Asked to plot themselves on a ‘sexuality scale’, 23% of British people choose something other than 100% heterosexual – and the figure rises to 49% among 18-24 year olds.
Invented by Alfred Kinsey in the 1940s, the Kinsey scale plots individuals on a range of sexual dispositions from exclusively heterosexual at 0 through to exclusively homosexual at 6. Where the original study had a large number of methods for placing people, YouGov simply asked people to place themselves on the sexuality scale.
Taken as a whole, 72% of the British public place themselves at the completely heterosexual end of the scale, while 4% put themselves at the completely homosexual end and 19% say they are somewhere in between – classed as bisexual in varying degrees by Kinsey. Of the people that do place themselves in this 1-5 area, the majority incline away from homosexuality – 15% are closer to the heterosexual end, 2% directly in the middle and 2% are closer to the homosexual end.
With each generation, people see their sexuality as less fixed in stone. The results for 18-24 year-olds are particularly striking, as 43% place themselves in the non-binary area between 1 and 5 and 52% place themselves at one end or the other. Of these, only 46% say they are completely heterosexual and 6% as completely homosexual.
People of all generations now accept the idea that sexual orientation exists along a continuum rather than a binary choice – overall 60% of heterosexuals support this idea, and 73% of homosexuals. 28% of heterosexuals believe that ‘there is no middle ground – you are either heterosexual or you are not’.
But what does it mean to be at 1 on the scale, and what is the difference being here or at 2? According to the research, progressing further away from ‘completely heterosexual’ (0) towards the midpoint (3, or ‘completely bisexual’) increases the chance that you have had a sexual experience with a member of the opposite sex. 23% of those at level 1 have had a sexual encounter with a member of the opposite sex, while 52% of people at level 2 have had such an experience.
Clearly, these figures are not measures of active bisexuality – overall, 89% of the population describes themselves as heterosexual – but putting yourself at level 1 allows for the possibility of homosexual feelings and experiences. More than anything, it indicates an increasingly open minded approach to sexuality. In a further set of questions asking if respondents could conceivably be attracted to, have sex with or have a relationship with someone of the same sex (if the right person came along at the right time), level 1s were at least 35% more likely to say they could than level 0s.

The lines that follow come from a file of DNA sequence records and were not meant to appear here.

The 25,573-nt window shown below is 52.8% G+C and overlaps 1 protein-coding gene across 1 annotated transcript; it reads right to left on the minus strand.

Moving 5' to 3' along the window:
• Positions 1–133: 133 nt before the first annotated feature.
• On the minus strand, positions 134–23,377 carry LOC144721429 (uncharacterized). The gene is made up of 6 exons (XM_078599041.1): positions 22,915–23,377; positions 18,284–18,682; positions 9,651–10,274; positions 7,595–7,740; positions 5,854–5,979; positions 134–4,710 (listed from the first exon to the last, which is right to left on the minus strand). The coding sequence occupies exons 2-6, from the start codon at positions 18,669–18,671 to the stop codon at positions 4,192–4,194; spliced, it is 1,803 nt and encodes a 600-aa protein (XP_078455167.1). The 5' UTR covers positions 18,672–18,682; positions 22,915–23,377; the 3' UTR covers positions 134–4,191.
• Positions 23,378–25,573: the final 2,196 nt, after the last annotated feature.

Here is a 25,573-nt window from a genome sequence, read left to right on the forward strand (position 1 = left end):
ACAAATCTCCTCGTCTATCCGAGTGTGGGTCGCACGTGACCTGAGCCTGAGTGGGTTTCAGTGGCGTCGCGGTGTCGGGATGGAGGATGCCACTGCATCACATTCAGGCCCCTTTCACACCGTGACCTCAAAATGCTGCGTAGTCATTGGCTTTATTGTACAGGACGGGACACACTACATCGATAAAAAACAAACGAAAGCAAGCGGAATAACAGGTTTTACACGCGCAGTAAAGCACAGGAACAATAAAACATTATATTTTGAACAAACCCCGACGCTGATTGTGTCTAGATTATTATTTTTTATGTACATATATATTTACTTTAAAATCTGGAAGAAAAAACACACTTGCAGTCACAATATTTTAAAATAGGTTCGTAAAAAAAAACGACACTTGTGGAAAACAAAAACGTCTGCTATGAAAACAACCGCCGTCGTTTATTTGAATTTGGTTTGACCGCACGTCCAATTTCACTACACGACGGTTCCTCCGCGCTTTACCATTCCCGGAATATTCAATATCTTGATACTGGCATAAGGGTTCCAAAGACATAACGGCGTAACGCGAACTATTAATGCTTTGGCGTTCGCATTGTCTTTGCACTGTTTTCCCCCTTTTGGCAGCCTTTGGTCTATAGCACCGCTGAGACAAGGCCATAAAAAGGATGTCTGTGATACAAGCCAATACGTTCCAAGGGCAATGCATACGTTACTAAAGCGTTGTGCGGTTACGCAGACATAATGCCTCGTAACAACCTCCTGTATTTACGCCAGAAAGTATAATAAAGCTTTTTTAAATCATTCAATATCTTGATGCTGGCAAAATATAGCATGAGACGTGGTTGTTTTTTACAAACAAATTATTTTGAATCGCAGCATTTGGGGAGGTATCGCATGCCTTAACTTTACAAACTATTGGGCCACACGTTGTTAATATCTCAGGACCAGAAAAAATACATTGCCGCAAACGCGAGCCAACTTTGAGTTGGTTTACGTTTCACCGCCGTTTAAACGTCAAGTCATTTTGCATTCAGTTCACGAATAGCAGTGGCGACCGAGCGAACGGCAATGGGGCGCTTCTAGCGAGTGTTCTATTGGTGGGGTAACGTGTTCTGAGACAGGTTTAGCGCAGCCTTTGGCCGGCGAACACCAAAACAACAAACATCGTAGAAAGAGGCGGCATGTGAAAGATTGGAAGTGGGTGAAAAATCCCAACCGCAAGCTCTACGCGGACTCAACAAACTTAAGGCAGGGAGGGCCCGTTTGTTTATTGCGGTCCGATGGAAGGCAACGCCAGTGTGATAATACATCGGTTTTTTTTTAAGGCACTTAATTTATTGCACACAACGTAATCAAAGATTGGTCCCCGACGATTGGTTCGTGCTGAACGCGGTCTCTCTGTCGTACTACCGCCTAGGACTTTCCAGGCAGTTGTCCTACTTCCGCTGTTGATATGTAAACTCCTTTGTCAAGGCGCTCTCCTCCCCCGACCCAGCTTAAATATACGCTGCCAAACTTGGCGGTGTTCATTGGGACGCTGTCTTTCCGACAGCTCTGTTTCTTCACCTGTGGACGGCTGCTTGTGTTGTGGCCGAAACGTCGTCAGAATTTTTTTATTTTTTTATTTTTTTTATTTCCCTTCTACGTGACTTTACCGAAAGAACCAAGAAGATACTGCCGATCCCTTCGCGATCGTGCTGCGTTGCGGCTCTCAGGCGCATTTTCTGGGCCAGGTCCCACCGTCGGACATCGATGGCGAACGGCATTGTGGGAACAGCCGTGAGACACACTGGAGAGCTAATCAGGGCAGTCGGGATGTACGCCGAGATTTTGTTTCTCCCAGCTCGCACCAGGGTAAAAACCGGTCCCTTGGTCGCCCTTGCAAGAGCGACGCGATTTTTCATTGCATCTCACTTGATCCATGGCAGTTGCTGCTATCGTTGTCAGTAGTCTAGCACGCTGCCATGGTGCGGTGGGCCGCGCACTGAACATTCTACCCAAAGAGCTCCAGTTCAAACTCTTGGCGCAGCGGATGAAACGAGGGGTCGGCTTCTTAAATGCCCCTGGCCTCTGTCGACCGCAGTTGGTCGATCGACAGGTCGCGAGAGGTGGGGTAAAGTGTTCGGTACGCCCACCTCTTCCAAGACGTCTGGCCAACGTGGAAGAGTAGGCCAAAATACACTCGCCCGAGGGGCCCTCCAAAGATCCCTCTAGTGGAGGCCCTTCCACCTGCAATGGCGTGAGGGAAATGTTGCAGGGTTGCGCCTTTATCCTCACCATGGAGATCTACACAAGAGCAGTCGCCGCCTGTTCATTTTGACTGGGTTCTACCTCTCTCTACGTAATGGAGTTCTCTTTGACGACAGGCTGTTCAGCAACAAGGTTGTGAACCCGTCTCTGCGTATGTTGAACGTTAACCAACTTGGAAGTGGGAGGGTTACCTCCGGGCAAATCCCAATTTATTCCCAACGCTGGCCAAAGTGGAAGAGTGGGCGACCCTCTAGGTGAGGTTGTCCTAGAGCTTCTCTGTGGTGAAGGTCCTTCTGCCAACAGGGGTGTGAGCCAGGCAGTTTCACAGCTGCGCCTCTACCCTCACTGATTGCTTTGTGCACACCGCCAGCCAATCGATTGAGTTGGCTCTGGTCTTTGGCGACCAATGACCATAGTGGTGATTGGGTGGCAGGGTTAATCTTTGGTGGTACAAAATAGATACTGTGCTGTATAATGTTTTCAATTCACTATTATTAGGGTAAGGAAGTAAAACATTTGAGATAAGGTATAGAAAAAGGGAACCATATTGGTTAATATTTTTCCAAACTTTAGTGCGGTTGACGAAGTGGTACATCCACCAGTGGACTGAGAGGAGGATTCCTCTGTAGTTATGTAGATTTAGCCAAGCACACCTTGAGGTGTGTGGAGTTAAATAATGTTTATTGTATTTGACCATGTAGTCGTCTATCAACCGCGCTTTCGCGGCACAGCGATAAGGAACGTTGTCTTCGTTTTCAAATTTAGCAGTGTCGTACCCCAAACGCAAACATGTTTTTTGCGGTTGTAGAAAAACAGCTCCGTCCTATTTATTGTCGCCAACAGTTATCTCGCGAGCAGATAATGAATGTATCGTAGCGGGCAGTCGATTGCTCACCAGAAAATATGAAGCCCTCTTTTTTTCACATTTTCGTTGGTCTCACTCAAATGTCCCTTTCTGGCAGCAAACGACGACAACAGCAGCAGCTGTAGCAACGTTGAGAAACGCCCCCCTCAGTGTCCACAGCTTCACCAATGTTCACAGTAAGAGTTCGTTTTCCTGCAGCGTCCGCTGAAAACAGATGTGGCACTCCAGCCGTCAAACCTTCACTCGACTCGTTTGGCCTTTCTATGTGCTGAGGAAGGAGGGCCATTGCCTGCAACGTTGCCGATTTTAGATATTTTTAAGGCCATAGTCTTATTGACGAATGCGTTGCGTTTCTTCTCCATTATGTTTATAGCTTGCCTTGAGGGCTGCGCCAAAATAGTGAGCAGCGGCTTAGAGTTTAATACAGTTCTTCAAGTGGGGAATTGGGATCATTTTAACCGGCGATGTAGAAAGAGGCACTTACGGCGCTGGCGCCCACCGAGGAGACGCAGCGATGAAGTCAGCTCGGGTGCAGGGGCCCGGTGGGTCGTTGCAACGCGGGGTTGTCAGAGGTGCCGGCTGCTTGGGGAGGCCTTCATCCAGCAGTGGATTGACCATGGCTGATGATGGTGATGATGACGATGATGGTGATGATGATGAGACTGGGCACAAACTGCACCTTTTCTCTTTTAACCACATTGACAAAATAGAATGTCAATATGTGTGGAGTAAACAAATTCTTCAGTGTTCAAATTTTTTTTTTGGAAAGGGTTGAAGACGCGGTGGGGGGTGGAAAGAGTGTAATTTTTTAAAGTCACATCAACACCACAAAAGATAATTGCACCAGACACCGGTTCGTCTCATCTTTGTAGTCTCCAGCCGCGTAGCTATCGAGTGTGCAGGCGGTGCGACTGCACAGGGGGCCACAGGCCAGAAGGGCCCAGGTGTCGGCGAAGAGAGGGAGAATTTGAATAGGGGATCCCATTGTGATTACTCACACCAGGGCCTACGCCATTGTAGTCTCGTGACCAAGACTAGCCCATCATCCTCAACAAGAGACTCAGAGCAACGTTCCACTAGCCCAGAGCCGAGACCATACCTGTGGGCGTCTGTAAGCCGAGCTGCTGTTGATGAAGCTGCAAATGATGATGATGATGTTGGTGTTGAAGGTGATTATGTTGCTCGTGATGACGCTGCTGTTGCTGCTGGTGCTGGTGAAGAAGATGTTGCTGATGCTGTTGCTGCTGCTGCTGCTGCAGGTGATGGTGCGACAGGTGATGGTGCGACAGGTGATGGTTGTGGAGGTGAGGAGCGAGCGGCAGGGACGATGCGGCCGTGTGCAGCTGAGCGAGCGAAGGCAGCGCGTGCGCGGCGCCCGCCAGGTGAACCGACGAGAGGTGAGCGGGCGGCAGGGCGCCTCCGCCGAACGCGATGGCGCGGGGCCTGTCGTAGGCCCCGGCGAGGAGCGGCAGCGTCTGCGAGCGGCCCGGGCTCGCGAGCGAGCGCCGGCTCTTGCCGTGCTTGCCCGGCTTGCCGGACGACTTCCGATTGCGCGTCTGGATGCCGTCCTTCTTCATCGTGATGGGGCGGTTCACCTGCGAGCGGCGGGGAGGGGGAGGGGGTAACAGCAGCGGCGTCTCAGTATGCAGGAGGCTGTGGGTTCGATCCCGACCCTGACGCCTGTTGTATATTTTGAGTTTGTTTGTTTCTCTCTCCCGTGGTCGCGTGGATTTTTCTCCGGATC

A similar studied carried out in the US found that 31% of under-30s plot themselves as something other than exclusively heterosexual on the seven point ‘Kinsey Scale’. Overall 78% of Americans say that they are completely heterosexual while 4% say that they are completely homosexual. 16% of American adults say that they fall somewhere in between. In this group the bulk (10%) say that they are more heterosexual than homosexual while 3% put themselves in the middle and another 3% say that they are predominantly homosexual.
Younger Americans are noticeably less likely than their elders to put themselves in a firm category. While 80% of all Americans say that they are completely heterosexual or homosexual only 66% of under-30s say the same. 29% of under-30s put themselves somewhere on the category of bisexuality.
The older someone is the less likely they are to say that they have fluid sexual attractions. 24% of people aged 30 to 44 say that they’re somewhere on the scale of bisexuality, compared to 8% or less of over-45s.
A large number of Americans who classify themselves as heterosexual still admit to having had same sex experiences. 12% of heterosexual American adults say that they have had a sexual experience with someone of the same sex. Straight women (15%) are almost twice as likely as straight men (8%) to say that they have had a sexual encounter with someone of the same sex.